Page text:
Avoid This Mistake With Mesh and Wifi Extenders

Text: Access points need a strong signal to provide good wifi. Illustration shows a gateway and two additional access points, one in good coverage that passes on a strong signal, one in poor coverage that passes on an unreliable signal.

The most common mistake you can make when setting up mesh wifi or wifi extenders is to place the devices where coverage is already poor.

Yes, it may seem logical: “Here, the mobile phone / laptop / iPad has problems connecting to the internet, so I should place another wifi device here”.

This may even look good when the new device has been set up: the wifi indicator on your mobile or laptop can now show a strong signal! The coverage from the new device is good!

Nevertheless, it is unlikely that you will now have fast and stable internet in your home, because what you have done is to move the coverage problem from the connected gadgets to the access point.

And a wireless access point that itself has poor coverage cannot perform well.

Where Should I Place the Mesh Device or Repeater?

First of all: We generally advise against wifi repeaters, and you can read more about why here: Five reasons not to buy wifi repeaters .

But regardless of whether you already have one or more repeaters or you are going to set up a recommended mesh network, the same logic applies:

Each access point must HAVE good coverage to PROVIDE good coverage and reliable performance.

Therefore, you should not place the mesh node or repeater where the coverage is poor. The new device should be at the outer edges of the field where the coverage is good, either directly from the router or from another mesh node. A good rule of thumb is to set the new access point approximately halfway between the previous node and the area with poor coverage.

This is the only way you can actually extend the good coverage.

An access point with poor coverage will simply never perform optimally. Worst case, you risk affecting the performance of the entire network.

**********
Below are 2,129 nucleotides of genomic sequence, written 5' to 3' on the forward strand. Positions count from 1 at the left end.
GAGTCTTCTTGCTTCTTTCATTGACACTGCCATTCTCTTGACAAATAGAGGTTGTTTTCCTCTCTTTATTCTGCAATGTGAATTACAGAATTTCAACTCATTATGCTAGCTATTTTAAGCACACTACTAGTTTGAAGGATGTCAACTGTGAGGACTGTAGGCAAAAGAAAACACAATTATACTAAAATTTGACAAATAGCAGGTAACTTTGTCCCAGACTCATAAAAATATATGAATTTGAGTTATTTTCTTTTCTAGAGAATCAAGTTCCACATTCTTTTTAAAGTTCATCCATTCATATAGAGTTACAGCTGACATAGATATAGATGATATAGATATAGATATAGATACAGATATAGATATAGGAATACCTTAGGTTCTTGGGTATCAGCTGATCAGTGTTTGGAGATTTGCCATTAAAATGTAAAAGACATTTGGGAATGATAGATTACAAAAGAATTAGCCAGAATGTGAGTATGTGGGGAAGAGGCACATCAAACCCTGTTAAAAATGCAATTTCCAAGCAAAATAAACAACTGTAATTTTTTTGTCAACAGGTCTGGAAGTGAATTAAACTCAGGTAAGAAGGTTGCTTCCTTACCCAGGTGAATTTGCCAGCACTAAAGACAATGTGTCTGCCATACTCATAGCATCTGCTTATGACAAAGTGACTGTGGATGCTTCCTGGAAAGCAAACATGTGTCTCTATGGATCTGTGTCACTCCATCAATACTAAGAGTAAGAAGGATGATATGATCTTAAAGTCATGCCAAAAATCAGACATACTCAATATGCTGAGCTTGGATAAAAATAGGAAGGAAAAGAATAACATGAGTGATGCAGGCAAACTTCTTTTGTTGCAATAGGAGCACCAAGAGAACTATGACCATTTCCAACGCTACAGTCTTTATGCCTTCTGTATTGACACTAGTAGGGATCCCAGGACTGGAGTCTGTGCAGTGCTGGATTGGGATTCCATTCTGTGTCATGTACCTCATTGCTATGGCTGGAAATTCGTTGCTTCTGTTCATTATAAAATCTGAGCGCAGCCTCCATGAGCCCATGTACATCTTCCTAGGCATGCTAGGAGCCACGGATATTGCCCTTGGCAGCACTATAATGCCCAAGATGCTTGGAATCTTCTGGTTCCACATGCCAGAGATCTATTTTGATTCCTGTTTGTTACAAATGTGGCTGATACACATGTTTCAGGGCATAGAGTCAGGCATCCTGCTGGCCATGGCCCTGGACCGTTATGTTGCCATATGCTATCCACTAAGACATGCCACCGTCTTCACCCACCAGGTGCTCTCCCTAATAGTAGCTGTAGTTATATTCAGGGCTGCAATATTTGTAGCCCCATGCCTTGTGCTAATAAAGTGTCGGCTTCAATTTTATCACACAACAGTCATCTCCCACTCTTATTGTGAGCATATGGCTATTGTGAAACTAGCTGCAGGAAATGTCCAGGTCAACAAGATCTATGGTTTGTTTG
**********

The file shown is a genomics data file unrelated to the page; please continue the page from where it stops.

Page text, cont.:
You can read more about how it happens here: Bad apple: How one gadget with poor coverage can break an entire wifi network .

Optimal Placement of All Wifi Devices

How mesh nodes are optimally placed may vary slightly by manufacturer and mesh standard, but some rules of thumb are general.

All wireless access points are best placed:

  • High up with a clear line of sight
  • Never behind a TV or other electronics
  • Within good coverage of the router and/or other mesh nodes

If you have major obstacles to the wifi signals in the home, for example a bathroom with steel reinforcement or a brick fireplace, it may be wise to place the access points in a triangular formation around the obstacle.

You can read more about which elements in a home are the most problematic to wifi here: 10 things in the home that interfere with and block wireless signals.

How Do I Know Whether Coverage Is Good Enough?

Then, of course, the big question is: How do I know that there is sufficient coverage? Where do I look?

This varies from product to product, but the vast majority of wifi products now have one or both of these:

  • LED signals on the device
    • An LED will typically light up orange or red – or flash – if the coverage is insufficient.
  • Mobile app
    • Here you should be able to see the quality of connection between mesh nodes, or between the router and repeater.
    • Some will also actively push you in the direction of a better connection.

The Easiest Way

We at Eye Networks are happy to recommend eero wifi, which we ourselves sell both to Nordic internet providers and to private individuals in Norway.

When you set up multiple eero devices in a mesh network, you use the eero mobile app, and the app will actively prevent you from placing a mesh node where it will not get sufficient coverage.

Installing eero Wifi

Add Mesh Devices To Extend Your eero Wifi Network